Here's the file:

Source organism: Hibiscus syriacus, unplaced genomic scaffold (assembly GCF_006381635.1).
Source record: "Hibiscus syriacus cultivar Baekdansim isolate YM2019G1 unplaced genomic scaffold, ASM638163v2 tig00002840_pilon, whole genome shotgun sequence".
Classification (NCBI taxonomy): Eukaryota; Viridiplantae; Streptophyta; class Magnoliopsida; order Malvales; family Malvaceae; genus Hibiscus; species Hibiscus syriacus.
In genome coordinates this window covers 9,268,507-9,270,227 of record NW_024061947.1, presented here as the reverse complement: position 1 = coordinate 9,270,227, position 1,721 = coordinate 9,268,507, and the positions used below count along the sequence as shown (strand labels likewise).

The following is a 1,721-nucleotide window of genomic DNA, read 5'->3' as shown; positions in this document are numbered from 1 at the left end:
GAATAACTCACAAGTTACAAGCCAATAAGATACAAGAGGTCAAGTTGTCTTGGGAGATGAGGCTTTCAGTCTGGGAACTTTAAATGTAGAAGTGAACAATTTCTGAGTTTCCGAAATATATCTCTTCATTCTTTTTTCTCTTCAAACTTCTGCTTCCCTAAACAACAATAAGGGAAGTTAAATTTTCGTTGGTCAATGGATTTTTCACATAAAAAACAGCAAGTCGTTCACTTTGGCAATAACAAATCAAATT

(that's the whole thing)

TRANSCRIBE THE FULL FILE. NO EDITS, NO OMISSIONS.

Source organism: Hibiscus syriacus, unplaced genomic scaffold (assembly GCF_006381635.1).
Source record: "Hibiscus syriacus cultivar Baekdansim isolate YM2019G1 unplaced genomic scaffold, ASM638163v2 tig00002840_pilon, whole genome shotgun sequence".
Classification (NCBI taxonomy): Eukaryota; Viridiplantae; Streptophyta; class Magnoliopsida; order Malvales; family Malvaceae; genus Hibiscus; species Hibiscus syriacus.
In genome coordinates this window covers 9,268,507-9,270,227 of record NW_024061947.1, presented here as the reverse complement: position 1 = coordinate 9,270,227, position 1,721 = coordinate 9,268,507, and the positions used below count along the sequence as shown (strand labels likewise).

The following is a 1,721-nucleotide window of genomic DNA, read 5'->3' as shown; positions in this document are numbered from 1 at the left end:
GAATAACTCACAAGTTACAAGCCAATAAGATACAAGAGGTCAAGTTGTCTTGGGAGATGAGGCTTTCAGTCTGGGAACTTTAAATGTAGAAGTGAACAATTTCTGAGTTTCCGAAATATATCTCTTCATTCTTTTTTCTCTTCAAACTTCTGCTTCCCTAAACAACAATAAGGGAAGTTAAATTTTCGTTGGTCAATGGATTTTTCACATAAAAAACAGCAAGTCGTTCACTTTGGCAATAACAAATCAAATT